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Been offered my dream job! - anyone out there able to advise on how benefits change when going back to work?

(10 Posts)
PiperBeeley Sat 21-Mar-15 11:13:51

I'm a single mum of four, I have been receiving the usual financial support/benefits - this new job is going to be 23 hours a week, I need to make a few phone calls obviously informing people of the changes, but I'm getting rather conflicting advise from different departments for example one lady said I would loose my housing benefit entirely and my tax credits would go down significantly - if this is true then it would be worthless me even taking this job - I'd be worse off! If anyone has been in this position, or knows how this job would financially affect me, I'd be most grateful for some advise please smile tia x

OP’s posts: |
gillybean2 Sat 21-Mar-15 11:41:58
This will help you with actual figures.
Depending on your income you may still get some help with housing benefit and council tax, but it will go down.
You also get taxed on your salary remember.

Also worth speaking to your lone parent advisor at the job centre.
Mine was really helpful and offered me lots of help and information about what I was entitled too (including a discretionary fund which she applied to for money to help buy some work clothes) when I went back to work after being on benefits for 5 years.

You should be better off working than on benefits. However mine was borderline when I first went back as I started working 18 hours but had a very long commute with associate petrol and parking costs and could only work school hours. It has got better over the years as I managed to increase my hours. I now work 30 hours a week term time only and we manage ok.

Remember you will be expected to look for work when your youngest dc is of school age. So if yu can get on that rung of the ladder sooner rather than later, and with a job you actually want and fits in with you and your dc, it will solve you lots of headaches in the long run.

Quitelikely Sat 21-Mar-15 11:53:16

I genuinely believe because you have four dc your working tax credits will be quite high.

Is your house private or council?

Quitelikely Sat 21-Mar-15 11:53:55

Oh and congratulations flowers

Quitelikely Sat 21-Mar-15 11:55:40

What is the yearly salary?

PiperBeeley Sat 21-Mar-15 12:02:05

Thank you gillybean2 - I'll go check that website out! I have been desperate to get back to work for years, but I have very little support from my dc's dad. My youngest is now 5 and at full time school and this new job has a boss who also has young children and is very understanding, and it seems like an absolute ideal job for me. I really want it to work out, but I'm starting to worry! Surely anyone should be better off at work?? Or am I being naive? hmm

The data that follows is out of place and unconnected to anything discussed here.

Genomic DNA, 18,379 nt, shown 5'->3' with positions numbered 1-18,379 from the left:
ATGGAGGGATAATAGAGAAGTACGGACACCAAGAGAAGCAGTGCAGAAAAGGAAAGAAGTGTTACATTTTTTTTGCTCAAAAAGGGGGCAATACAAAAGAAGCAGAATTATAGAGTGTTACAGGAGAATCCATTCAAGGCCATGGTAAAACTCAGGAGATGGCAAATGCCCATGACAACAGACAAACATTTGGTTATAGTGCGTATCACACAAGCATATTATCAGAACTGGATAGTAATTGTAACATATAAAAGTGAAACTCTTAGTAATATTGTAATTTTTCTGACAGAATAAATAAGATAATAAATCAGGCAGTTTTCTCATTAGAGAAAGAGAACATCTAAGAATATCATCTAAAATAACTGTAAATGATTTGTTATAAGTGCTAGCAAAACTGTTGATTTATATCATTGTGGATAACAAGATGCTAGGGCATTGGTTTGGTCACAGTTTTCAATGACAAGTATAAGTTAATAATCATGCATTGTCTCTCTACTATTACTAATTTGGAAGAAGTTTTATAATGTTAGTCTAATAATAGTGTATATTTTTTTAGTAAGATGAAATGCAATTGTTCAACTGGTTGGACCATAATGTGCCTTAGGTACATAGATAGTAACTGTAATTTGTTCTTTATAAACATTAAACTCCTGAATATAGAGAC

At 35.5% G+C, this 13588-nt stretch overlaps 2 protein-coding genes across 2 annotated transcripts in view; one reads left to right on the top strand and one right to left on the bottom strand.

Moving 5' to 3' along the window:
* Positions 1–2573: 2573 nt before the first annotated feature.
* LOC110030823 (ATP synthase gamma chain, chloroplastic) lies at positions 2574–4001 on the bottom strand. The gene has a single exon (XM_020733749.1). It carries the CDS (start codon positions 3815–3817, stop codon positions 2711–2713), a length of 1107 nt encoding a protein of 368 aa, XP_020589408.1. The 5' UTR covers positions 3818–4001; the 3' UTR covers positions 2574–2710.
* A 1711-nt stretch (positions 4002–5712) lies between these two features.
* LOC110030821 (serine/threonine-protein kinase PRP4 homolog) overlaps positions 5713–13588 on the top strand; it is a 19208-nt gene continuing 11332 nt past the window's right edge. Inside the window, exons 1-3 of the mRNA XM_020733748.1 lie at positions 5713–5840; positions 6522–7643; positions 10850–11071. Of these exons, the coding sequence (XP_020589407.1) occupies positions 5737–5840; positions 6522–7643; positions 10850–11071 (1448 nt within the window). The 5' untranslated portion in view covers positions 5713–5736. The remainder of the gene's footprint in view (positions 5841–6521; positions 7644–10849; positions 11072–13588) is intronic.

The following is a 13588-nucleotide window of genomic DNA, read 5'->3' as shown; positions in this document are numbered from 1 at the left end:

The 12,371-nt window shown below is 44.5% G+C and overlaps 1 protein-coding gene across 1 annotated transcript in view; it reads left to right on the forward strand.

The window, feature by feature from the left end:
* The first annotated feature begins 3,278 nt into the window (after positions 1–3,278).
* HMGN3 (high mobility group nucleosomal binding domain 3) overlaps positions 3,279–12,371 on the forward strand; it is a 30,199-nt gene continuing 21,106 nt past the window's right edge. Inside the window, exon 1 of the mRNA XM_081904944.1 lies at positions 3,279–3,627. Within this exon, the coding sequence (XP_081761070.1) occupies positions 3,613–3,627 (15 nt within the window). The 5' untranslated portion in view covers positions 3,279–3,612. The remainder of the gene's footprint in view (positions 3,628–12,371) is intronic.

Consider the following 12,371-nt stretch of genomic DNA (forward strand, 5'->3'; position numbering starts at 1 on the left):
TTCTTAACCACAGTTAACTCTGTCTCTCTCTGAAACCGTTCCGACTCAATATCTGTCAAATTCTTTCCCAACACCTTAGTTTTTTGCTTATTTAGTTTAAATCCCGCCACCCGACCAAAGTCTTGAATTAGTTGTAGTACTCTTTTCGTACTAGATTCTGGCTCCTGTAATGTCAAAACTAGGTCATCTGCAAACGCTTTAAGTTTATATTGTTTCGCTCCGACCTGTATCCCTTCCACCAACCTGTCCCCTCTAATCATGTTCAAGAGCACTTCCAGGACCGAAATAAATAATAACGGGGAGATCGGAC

OP’s posts: |
PiperBeeley Sat 21-Mar-15 12:04:06

Thanks Quitelikely grin haven't worked out salary yet - she is going to pay me £7.80 per hour. My house is privately rented. I'm really hopeful about this job - REALLY want it to work out!

OP’s posts: |
NAR4 Sat 21-Mar-15 13:53:04

I just accepted a new job (start Monday) which is minimum wage and brings my average working week to 16 3/4 hrs. I was able to do the extra work due to my two year old getting 15 hrs free nursery. It would of meant my income stayed roughly the same as on benefit. Found out now that I now won't qualify for the free two yr old funding, as working, so will have to pay for that. Which now makes me out of pocket. I was really upset about it last night, but am now viewing it as the first rung of the ladder, as said up thread, and any more money I earn, will be money in my pocket. In a years time my little one will get free pre-school for 15 hrs anyway.


gillybean2 Sat 21-Mar-15 17:33:44

NAR4 if you are a single parent and your child care is ofstead registered you should be able to claim up to 70% of it via tax credits. So make sure you make an amendment to your claim on Monday and include your average weekly child care costs.

TimetohittheroadJack Tue 24-Mar-15 16:58:13

I'm a single mum of 4 and work full time and still receive a sizeable amount of tax credits (and earn a bit more than you have said). I bet you won't be worse off.

Benefits calculator here :

Congratulations !

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